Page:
But the sad truth is that I've used software with 7-figure licensing costs whose *entire documentation* was jdocs

Wow, what Java based software has a 7 figure license?   Shocked

Renanse  (ruh-NON-say)
Offline Mojomonkey

Senior Member




ooh ooh eee eeee


« Reply #23 - Posted 2004-07-20 17:20:56 »

Quote
However, my rule of thumb rating for jdocs of generic projects claiming to have good ones would rate you quite poorly. I take the average number of more-than-one-sentence paragraphs in the package comments and mulitply by 20 to get a percentage score. On that basis, you get somewhere between 20% and 40%. Not great. But the sad truth is that I've used software with 7-figure licensing costs whose *entire documentation* was jdocs which would only get about 10% to 30% on that basis.


What is the basis for your "rule of thumb"?

Don't send a man to do a monkey's work.
Offline Mithrandir

Senior Member




Cut from being on the bleeding edge too long


« Reply #24 - Posted 2004-07-20 17:36:08 »

Quote
However, my rule of thumb rating for jdocs of generic projects claiming to have good ones would rate you quite poorly. I take the average number of more-than-one-sentence paragraphs in the package comments and mulitply by 20 to get a percentage score. On that basis, you get somewhere between 20% and 40%.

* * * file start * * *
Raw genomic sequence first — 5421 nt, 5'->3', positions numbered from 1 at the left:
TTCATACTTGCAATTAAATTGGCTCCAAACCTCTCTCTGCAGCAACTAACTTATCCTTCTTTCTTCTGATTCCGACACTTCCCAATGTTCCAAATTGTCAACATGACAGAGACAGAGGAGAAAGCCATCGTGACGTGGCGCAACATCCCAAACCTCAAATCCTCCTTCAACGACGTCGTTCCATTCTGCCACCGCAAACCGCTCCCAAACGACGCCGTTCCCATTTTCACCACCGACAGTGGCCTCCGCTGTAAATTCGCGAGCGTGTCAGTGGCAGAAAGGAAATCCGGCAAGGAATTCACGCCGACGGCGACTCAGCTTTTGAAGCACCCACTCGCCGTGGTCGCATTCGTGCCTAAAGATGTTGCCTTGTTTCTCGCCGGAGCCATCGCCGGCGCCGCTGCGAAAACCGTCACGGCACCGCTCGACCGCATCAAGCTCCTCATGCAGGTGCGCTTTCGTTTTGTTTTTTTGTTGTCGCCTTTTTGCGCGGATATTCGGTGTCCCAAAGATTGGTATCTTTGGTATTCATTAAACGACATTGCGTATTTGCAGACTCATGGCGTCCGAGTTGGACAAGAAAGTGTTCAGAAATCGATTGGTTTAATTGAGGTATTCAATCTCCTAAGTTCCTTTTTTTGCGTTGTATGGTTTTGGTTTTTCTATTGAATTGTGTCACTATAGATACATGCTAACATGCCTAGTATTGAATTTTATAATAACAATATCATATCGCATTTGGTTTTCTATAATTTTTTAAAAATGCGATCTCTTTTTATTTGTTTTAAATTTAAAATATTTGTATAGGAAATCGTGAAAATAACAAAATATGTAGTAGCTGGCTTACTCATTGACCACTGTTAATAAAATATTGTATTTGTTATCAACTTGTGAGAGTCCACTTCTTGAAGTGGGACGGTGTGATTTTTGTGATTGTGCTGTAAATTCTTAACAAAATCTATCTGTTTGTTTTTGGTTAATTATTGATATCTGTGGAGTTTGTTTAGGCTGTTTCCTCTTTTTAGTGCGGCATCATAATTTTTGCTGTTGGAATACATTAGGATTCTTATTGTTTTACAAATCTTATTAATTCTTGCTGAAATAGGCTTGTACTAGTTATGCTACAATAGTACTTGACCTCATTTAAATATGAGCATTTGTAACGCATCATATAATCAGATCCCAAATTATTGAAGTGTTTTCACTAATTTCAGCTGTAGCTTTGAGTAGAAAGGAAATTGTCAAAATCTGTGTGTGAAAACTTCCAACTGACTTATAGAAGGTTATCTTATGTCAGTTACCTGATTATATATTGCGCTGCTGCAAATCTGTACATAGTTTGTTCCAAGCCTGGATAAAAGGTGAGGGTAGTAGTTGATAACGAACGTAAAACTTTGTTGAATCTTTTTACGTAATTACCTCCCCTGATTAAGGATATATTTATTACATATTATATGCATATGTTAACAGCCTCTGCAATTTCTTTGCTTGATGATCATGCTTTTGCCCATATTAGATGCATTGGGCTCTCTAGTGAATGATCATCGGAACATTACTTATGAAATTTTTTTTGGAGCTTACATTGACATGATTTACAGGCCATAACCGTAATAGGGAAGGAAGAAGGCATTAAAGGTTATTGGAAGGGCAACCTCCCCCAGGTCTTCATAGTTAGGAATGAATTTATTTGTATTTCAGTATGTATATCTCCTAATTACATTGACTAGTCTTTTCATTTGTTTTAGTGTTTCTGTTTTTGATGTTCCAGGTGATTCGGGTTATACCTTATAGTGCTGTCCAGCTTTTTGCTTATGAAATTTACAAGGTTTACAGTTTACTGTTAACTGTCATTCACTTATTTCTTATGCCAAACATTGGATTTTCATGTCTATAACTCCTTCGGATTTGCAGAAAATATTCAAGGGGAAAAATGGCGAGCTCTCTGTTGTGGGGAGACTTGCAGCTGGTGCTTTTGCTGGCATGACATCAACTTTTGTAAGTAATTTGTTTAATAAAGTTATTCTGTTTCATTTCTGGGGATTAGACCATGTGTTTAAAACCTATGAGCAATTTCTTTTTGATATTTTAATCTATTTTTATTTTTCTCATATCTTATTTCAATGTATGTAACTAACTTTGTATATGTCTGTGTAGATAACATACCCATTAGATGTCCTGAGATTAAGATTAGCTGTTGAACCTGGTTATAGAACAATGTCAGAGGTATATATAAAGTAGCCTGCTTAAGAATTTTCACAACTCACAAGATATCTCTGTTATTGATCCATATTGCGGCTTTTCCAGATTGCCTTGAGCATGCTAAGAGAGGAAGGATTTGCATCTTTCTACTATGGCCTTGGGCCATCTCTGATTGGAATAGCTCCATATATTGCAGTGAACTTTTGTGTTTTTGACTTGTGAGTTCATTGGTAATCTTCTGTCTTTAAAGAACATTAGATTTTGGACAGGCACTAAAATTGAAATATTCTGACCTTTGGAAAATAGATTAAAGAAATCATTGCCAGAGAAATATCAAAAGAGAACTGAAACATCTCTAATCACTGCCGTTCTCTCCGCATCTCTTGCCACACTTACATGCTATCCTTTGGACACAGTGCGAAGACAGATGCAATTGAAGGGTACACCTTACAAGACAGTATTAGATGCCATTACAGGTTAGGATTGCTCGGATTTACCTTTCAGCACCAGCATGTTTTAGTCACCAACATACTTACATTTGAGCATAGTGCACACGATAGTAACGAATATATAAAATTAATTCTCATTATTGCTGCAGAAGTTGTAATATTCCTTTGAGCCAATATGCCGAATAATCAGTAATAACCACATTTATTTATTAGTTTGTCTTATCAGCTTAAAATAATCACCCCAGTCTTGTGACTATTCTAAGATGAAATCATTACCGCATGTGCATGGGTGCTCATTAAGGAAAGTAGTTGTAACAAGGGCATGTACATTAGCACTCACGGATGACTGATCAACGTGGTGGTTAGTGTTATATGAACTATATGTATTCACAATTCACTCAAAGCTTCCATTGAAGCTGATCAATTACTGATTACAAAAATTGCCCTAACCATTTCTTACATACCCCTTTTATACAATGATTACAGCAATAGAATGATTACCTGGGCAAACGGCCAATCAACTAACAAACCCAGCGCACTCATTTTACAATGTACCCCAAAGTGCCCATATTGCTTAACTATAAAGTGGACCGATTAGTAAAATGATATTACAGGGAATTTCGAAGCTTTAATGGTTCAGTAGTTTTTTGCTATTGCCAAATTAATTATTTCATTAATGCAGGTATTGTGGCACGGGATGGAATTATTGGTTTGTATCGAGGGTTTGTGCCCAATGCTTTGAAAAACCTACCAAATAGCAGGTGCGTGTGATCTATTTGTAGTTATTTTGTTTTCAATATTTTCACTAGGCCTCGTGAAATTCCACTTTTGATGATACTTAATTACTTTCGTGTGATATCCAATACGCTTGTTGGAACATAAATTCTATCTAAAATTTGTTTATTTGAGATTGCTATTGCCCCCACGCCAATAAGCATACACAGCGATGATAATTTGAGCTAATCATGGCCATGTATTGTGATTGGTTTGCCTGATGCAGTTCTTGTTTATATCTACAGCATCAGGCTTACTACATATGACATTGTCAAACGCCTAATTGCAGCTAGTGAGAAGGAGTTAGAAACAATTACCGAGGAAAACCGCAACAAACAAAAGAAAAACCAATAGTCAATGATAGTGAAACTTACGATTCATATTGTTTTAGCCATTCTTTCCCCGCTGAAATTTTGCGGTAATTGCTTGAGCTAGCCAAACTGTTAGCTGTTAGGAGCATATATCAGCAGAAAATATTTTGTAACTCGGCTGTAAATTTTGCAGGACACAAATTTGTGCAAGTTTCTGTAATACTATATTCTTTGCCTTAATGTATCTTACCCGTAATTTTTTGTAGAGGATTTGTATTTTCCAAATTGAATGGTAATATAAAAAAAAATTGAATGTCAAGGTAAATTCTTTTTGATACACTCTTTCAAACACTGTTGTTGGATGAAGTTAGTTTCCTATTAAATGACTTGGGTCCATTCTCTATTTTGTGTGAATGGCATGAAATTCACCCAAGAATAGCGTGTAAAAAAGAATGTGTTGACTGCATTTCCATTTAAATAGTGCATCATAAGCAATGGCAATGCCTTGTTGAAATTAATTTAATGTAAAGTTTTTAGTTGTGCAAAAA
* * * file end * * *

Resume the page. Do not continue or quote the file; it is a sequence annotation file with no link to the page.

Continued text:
That's a pretty poor metric. That's like reading the first 5 unnumbered pages of a book (ie the copyright notices, printer information and acknowledgements)  and determining whether the writer had a good story.  Your metric uses an entirely arbitrary mulitplier for something that is already an average value. If every package was documented with 2 sentence paragraphs, then you'd end up with a rating of 200%, which makes no sense at all.  Most of the useful information is not at the package level but in the individual classes. If you applied that metric-style analysis to the class headers rather than the package docs, I would agree that it's a pretty good determinant of how well documented a project is in javadoc. Packages, because they contain a collection of very loosely affiliated sets of functionality aren't really a good way of documenting code. The usage of the individual class, however, is where the good value documentation can be found.